For a child, learning a language is not merely a matter of imitating sounds with his mouth, tongue and vocal cords; it is a holistic life-informing interaction of the brain and body with the environment. The brain of a child adapts completely and unquestioningly to the elements in its environment. Psychologists have recognized how profoundly early experience shapes us. They have even identified enduring personality types that are based on the child’s earliest life experiences. For example; a schizoid’s personality is characterized by lack of interest in social or intimate relationships. He has difficulty expressing his emotions and has a preference for solitary life. This orientation to the world is believed to be due to the early trauma of separation during the birthing process or the awareness of the body alone in space, or lack of emotional bonding with the primary care giver. Memory of the trauma is not accessible to consciousness because it is the foundational experience upon which the schizoid individual predicates all his thinking and feeling.
Another personality type, the psychopathic personality, is also believed to be due to the child’s response to the early parental environment. During his early childhood the psychopath was an object for the fulfillment of his parent’s needs; not recognized as a person with his own needs. Again, this foundational experience is not accessible to consciousness, but in response to it the psychopath develops a personality that manipulates others in order to be recognized, supported and encouraged. He seduces, manipulates, controls and lies to get what he wants. He has no idea why he behaves as he does.
A third personality type, the masochist, as a child experienced love and acceptance only when he was “good.” The mother was over-controlling and dominating, even to the extent of controlling his eating and excretory functions. The child was made to feel guilty for any self-assertion or attempts to declare his freedom from her control. He adapted to this environment by becoming obedient, deferent and polite. The experience of being over-controlled remains unconscious but forms the foundation of his personality and his orientation to the world – obedient, deferent and polite.
BEYOND THE LIMITS OF FOUNDATIONAL EXPERIENCE
As a child we automatically absorb ideas and beliefs from our surroundings, and these become the foundation for everything we think and do for the rest of our lives. When you awaken to this fact, it is shocking to recognize how profoundly true it is. The personality you guarded so well all your life is but a product of your reaction to early circumstances beyond your control. But as you awaken to who you really are, you discover there is something that exists in the human mind that can take you beyond the limitations of your foundational learning. The human being can learn to observe its own thinking and behaving, question the beliefs that underlie it, and chose to re-program the brain. The human mind is, with practice, able to learn to recognize what it mis-learned during its foundational experiences and consciously choose to reprogram its thinking; to change it in relation to the world. That idea is the essence of this book. You can consciously choose to reprogram your thinking, even the programming of earliest learning, even the foundation of all your present thinking.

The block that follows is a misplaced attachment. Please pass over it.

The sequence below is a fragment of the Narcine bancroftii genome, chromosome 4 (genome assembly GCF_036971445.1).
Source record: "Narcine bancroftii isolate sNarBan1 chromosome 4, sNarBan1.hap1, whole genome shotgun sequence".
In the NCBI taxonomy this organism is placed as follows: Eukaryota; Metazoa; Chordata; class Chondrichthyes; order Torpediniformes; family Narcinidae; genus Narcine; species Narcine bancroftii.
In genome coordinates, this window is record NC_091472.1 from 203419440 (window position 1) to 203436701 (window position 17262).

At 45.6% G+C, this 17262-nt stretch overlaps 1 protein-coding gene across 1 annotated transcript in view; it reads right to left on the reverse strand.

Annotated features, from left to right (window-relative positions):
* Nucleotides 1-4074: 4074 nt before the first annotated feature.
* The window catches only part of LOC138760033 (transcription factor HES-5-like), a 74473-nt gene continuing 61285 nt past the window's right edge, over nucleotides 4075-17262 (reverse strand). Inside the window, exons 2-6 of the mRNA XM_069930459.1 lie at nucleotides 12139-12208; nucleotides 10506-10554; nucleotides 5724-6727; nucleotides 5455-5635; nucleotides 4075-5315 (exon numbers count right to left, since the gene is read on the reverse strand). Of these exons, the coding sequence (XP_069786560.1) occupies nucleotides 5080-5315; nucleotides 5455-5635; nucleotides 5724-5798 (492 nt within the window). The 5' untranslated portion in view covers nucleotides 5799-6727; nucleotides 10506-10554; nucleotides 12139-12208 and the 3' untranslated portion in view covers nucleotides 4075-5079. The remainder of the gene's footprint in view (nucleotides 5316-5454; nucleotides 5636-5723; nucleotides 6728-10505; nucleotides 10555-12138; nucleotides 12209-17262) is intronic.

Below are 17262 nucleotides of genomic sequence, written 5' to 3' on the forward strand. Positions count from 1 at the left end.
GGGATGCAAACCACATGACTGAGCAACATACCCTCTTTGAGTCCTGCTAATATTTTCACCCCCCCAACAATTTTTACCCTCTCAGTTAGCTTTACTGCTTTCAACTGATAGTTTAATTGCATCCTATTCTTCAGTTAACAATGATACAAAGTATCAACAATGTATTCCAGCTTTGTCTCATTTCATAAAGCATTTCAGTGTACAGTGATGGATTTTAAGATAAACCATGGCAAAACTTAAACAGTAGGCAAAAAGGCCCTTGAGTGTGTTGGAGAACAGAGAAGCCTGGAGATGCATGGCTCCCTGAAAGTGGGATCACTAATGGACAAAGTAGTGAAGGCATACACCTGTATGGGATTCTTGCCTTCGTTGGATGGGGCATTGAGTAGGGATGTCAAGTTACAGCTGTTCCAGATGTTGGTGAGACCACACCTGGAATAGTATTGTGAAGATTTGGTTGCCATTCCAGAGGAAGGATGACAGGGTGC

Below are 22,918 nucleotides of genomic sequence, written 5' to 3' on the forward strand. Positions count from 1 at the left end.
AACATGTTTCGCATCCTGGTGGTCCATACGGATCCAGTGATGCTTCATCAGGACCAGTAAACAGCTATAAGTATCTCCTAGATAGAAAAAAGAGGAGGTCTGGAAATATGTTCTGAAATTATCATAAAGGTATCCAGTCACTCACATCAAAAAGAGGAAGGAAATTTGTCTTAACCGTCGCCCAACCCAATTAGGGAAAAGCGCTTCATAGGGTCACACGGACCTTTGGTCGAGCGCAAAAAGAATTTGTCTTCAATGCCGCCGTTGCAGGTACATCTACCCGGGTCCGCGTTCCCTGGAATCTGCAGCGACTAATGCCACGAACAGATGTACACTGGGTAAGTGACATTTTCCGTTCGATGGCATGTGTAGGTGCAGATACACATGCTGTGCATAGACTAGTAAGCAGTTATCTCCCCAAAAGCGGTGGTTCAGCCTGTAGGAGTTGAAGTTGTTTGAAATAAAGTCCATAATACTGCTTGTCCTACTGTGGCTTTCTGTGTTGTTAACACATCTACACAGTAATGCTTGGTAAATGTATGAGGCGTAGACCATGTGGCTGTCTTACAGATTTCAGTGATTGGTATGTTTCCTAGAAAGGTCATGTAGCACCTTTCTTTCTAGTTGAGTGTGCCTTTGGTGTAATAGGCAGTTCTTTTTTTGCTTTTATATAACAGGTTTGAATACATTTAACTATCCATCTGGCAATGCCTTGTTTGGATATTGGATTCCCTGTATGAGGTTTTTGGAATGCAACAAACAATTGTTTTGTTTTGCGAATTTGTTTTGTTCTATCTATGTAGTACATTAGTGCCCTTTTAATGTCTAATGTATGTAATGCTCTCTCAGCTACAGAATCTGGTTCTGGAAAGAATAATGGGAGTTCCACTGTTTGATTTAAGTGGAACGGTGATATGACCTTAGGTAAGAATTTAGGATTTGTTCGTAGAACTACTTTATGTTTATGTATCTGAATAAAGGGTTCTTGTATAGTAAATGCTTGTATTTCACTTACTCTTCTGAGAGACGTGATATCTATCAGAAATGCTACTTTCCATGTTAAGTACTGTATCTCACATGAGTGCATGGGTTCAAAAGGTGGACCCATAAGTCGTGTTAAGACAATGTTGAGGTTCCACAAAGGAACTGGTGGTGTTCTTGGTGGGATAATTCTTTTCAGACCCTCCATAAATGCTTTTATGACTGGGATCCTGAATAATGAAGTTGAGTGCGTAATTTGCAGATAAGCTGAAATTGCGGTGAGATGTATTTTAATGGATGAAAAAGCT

The present book is about your subjective experience of how your brain works. It is not about the contents of thinking; there are hundreds of books written about that. Neither is it about neurology or psychology. It is about your own subjective experience of how your brain is automatically processing your experience and automatically creating your reality. This book is about learning to recognize the mistakes your brain makes while it functions automatically; it is about learning to recognize and control what your brain is doing instead of you merely going along for the ride believing that what your brain does automatically is who you are.
About the Author
Bonnie Nack Ed.D. worked as a psychologist in a community mental health center for twenty five years. During that time she worked with patients and developed programs and services for them and the community. She has studied A Course in Miracles for twenty years and written many articles for "Miracle Magazine," and two books; "Unlocking the Secret of Miracles," and "Becoming a Miracle Worker."